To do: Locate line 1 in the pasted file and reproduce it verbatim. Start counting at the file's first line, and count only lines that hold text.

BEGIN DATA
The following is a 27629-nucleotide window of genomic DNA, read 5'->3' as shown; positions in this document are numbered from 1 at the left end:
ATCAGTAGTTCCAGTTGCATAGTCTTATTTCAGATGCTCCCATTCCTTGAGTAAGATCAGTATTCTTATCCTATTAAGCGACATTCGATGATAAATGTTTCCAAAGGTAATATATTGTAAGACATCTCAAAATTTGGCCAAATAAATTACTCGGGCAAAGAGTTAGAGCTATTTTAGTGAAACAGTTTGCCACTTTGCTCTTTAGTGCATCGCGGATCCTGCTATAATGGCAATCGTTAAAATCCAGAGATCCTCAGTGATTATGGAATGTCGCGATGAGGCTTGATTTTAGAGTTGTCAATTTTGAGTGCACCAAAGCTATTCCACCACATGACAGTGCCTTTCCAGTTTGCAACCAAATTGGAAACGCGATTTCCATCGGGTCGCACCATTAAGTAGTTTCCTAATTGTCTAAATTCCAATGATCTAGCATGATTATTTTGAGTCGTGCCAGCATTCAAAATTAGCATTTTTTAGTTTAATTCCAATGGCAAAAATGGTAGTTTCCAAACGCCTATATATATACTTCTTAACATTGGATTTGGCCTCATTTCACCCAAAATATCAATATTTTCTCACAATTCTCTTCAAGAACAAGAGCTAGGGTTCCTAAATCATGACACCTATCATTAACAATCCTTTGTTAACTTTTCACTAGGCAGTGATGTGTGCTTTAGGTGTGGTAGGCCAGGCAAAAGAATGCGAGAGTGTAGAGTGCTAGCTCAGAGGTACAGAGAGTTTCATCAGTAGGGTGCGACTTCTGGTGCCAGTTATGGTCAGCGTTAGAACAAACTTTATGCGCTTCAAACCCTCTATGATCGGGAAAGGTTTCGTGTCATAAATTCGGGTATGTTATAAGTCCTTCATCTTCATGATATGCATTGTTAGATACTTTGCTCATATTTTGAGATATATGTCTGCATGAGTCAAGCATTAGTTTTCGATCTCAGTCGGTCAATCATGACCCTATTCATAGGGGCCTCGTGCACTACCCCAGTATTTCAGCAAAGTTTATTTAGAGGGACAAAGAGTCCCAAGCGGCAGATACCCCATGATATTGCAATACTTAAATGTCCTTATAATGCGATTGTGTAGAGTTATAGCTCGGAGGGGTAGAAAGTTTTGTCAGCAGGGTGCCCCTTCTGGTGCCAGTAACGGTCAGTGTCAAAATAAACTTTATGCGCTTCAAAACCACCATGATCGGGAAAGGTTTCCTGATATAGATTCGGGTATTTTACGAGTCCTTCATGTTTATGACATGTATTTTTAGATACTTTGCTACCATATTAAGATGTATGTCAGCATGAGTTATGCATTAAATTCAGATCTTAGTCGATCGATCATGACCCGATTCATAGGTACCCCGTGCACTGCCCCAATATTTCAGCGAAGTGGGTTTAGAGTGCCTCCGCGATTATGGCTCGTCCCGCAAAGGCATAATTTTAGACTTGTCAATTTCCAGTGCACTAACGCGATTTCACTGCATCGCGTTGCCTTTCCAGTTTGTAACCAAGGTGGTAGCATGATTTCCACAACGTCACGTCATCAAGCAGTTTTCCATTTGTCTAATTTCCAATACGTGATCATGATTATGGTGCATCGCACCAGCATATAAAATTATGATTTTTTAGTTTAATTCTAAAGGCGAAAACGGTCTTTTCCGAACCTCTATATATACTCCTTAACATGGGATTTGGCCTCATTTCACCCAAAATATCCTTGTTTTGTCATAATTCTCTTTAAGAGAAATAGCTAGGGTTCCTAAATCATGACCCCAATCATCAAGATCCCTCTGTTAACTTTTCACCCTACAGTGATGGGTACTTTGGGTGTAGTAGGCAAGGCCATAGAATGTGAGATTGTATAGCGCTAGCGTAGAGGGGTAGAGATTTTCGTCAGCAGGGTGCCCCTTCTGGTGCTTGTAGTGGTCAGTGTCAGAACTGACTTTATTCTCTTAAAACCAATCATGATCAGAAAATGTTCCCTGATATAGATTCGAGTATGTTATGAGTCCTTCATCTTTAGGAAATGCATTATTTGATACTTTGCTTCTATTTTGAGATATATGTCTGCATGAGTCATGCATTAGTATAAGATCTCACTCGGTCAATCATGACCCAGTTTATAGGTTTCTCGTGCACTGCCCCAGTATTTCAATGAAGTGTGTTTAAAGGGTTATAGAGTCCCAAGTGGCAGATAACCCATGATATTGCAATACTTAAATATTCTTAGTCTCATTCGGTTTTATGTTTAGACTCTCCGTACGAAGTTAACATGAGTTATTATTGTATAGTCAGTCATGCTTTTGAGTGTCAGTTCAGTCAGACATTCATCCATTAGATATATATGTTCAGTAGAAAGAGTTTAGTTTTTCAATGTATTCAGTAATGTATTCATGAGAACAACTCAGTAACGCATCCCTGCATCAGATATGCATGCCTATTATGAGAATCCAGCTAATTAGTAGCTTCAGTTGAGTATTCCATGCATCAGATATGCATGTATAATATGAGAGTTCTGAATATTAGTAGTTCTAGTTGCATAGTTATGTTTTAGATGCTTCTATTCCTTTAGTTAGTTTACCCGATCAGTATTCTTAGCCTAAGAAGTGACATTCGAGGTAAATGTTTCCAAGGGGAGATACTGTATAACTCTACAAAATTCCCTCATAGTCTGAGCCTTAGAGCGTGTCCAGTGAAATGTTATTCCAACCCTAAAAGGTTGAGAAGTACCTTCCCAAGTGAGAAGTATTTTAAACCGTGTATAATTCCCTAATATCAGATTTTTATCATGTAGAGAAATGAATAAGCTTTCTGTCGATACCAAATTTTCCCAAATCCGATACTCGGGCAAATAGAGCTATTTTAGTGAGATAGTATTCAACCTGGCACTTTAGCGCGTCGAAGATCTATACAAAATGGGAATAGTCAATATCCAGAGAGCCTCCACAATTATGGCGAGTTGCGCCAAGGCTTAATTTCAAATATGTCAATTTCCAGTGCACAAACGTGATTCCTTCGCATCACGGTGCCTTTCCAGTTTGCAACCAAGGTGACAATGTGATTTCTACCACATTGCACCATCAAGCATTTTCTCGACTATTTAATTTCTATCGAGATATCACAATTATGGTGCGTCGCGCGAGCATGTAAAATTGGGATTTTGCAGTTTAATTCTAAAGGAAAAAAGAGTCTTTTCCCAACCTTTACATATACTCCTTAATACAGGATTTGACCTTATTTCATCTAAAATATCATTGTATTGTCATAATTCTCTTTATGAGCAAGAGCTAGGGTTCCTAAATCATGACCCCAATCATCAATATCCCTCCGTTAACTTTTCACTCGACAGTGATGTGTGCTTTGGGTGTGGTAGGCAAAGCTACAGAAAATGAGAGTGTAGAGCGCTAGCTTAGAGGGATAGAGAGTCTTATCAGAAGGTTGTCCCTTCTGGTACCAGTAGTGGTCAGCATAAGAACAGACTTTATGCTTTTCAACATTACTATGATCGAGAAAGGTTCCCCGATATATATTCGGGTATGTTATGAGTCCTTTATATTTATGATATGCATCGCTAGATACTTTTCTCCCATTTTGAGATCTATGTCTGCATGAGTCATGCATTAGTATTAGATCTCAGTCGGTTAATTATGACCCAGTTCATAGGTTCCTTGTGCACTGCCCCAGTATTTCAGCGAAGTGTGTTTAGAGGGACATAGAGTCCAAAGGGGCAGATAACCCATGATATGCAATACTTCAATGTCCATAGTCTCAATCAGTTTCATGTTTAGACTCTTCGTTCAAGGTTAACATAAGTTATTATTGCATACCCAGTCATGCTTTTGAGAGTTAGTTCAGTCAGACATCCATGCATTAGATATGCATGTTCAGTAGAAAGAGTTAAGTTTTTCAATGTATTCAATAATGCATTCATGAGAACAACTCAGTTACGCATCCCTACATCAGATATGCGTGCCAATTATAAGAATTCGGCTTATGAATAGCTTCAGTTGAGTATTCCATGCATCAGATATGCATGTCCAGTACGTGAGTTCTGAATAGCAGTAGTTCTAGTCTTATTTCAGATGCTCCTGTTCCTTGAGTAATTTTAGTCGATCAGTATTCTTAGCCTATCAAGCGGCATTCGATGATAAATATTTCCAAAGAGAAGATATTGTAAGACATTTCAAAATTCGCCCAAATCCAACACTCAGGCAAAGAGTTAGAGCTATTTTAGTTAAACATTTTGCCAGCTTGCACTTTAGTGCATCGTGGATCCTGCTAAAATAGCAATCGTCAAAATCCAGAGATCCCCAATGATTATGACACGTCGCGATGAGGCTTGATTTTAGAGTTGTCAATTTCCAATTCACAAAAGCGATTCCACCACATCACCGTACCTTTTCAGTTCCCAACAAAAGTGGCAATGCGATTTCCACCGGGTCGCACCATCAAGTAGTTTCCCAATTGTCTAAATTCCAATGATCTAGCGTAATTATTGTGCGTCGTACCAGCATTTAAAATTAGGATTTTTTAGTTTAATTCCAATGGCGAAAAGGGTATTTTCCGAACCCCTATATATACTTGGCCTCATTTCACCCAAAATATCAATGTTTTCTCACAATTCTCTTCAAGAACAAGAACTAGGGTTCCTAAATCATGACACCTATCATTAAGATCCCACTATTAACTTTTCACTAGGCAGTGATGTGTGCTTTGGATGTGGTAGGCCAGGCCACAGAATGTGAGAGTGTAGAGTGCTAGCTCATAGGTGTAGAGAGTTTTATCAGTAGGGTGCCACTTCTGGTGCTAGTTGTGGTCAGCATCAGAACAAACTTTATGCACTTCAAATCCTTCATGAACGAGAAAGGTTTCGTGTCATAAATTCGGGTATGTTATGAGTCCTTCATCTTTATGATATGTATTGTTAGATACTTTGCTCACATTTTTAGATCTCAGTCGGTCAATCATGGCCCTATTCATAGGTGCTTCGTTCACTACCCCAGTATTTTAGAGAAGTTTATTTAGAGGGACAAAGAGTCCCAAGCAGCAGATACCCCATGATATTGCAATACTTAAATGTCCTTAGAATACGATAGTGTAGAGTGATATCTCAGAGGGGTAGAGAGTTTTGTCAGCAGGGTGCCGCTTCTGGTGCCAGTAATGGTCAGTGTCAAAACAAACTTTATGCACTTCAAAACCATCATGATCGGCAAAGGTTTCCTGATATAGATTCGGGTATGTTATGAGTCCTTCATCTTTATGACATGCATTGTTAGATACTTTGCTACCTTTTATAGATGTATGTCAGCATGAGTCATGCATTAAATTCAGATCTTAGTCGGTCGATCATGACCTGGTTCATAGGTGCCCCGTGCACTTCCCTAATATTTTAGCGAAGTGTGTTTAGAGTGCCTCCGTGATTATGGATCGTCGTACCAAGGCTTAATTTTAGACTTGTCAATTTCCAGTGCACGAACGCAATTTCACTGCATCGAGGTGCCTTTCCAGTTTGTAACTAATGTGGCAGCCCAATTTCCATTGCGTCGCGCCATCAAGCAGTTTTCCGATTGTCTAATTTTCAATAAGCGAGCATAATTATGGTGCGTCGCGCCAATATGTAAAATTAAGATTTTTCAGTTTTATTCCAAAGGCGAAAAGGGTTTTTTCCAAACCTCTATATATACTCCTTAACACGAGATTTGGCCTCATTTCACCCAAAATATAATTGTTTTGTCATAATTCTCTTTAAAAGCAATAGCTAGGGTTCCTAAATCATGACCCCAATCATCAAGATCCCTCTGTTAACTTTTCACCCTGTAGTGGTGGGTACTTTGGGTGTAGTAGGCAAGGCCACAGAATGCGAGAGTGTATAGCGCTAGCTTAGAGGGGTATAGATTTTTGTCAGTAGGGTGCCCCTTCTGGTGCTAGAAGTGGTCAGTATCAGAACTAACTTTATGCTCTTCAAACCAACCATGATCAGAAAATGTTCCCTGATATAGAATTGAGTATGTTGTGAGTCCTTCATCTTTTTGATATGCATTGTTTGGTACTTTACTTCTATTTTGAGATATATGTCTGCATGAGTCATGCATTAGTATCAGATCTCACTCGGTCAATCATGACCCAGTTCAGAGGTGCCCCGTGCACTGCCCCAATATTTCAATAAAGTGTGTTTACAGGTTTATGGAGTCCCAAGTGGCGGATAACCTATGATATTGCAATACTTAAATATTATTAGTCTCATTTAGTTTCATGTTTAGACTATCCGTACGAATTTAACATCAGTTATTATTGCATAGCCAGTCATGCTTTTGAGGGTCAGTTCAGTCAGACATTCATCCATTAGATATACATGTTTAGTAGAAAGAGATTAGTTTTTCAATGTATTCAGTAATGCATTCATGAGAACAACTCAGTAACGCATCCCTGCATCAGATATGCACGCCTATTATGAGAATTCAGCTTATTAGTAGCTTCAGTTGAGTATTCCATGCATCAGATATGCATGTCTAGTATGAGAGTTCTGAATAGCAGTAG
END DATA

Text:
The following is a 27629-nucleotide window of genomic DNA, read 5'->3' as shown; positions in this document are numbered from 1 at the left end: